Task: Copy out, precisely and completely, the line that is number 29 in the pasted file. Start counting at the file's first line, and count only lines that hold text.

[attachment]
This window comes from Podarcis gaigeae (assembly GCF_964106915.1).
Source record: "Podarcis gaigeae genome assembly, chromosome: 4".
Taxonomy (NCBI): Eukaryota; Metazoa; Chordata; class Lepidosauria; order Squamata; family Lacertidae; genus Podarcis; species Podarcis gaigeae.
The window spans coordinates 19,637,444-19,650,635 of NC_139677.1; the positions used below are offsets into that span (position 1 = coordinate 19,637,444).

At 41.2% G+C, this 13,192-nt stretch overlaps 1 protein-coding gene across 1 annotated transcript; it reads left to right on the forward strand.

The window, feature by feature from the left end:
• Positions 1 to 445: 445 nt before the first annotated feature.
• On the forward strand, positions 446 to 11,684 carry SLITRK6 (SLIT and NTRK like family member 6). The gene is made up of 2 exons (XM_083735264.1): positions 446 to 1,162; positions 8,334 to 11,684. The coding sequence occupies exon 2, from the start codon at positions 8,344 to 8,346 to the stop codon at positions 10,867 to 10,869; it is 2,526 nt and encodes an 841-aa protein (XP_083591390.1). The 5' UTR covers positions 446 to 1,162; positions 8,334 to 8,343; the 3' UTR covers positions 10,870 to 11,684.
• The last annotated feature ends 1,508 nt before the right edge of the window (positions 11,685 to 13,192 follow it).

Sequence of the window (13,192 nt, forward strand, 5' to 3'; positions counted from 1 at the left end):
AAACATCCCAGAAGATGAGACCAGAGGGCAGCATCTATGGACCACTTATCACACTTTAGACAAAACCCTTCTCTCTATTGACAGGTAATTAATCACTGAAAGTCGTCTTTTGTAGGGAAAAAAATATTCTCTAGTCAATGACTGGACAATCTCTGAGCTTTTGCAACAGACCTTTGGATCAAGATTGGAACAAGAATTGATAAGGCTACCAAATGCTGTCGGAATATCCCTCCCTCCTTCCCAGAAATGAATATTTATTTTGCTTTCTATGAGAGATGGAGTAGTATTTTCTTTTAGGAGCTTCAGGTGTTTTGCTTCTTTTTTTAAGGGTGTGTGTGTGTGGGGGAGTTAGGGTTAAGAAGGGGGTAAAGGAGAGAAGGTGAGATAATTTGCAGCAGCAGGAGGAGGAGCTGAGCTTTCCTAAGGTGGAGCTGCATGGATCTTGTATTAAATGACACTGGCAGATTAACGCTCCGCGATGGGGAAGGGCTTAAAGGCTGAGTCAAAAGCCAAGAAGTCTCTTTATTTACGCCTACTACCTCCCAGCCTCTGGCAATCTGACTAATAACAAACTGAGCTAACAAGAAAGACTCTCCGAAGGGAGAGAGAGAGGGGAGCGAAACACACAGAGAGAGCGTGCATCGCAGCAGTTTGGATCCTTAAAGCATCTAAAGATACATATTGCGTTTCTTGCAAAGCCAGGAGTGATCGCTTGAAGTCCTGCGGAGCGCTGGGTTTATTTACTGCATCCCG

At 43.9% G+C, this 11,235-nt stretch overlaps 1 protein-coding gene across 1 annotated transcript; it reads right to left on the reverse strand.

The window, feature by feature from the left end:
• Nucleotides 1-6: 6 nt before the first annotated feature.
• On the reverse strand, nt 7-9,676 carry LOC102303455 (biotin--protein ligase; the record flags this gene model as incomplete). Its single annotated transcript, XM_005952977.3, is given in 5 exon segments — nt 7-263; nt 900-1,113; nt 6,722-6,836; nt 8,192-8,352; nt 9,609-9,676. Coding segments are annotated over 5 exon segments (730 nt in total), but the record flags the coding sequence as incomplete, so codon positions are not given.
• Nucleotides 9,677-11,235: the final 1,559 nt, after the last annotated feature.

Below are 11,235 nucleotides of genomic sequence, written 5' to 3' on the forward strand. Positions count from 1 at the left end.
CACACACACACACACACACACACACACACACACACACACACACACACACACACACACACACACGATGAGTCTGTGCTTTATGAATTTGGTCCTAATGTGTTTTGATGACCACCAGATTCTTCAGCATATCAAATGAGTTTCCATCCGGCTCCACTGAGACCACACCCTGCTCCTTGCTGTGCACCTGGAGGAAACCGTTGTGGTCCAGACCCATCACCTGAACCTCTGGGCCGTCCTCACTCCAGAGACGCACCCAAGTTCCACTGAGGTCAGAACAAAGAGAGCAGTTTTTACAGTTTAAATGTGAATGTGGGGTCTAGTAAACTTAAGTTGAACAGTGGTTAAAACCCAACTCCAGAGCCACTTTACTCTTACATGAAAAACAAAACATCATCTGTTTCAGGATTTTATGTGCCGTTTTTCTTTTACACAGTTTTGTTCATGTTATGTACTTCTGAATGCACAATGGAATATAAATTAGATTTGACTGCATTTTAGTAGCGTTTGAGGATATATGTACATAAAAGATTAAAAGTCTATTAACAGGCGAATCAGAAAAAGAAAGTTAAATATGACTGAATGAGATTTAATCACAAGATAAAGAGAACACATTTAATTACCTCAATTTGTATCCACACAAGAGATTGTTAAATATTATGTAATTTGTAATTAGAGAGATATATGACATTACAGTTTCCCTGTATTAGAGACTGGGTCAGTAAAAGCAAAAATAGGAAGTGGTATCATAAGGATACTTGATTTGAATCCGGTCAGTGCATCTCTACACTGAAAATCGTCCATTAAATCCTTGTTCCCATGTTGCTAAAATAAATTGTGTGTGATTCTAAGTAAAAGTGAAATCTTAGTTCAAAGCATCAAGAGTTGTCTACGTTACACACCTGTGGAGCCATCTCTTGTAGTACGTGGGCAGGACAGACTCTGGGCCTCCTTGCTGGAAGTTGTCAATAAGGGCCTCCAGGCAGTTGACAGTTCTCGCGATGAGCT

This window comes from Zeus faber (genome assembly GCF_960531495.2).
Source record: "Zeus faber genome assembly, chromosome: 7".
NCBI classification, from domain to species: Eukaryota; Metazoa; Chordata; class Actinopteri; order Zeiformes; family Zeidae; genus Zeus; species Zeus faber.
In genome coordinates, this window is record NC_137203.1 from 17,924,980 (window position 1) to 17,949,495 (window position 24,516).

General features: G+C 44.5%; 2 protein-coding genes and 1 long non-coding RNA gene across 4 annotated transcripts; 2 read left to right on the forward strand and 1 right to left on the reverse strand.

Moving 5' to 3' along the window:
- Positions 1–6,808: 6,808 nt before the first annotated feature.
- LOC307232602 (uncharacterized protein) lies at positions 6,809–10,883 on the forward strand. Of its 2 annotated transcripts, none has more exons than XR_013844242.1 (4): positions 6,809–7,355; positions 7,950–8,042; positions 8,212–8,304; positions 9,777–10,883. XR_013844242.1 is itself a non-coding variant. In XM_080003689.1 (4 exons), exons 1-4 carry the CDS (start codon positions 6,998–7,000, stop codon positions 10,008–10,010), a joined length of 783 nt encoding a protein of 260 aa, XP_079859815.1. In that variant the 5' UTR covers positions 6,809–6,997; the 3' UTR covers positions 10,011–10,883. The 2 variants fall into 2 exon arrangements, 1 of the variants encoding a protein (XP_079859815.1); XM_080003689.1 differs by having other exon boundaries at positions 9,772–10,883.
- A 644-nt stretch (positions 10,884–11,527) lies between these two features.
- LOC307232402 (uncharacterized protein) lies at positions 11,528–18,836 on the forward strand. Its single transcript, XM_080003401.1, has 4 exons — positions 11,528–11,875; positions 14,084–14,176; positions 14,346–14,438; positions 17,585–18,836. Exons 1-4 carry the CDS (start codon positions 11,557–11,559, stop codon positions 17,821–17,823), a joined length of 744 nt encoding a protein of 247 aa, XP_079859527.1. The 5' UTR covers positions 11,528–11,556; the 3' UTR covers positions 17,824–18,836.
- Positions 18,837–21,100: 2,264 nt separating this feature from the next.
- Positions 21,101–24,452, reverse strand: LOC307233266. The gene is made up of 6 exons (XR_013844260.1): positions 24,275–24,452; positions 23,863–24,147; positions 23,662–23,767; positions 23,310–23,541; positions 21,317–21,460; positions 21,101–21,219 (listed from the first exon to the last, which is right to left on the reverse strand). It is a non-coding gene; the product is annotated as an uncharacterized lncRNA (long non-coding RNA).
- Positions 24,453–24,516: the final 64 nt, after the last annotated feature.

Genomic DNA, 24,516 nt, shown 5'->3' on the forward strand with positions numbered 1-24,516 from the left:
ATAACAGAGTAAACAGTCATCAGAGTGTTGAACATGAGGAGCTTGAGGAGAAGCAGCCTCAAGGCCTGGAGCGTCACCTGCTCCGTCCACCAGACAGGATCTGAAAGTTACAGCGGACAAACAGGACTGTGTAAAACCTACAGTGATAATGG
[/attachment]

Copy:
- Positions 18,837–21,100: 2,264 nt separating this feature from the next.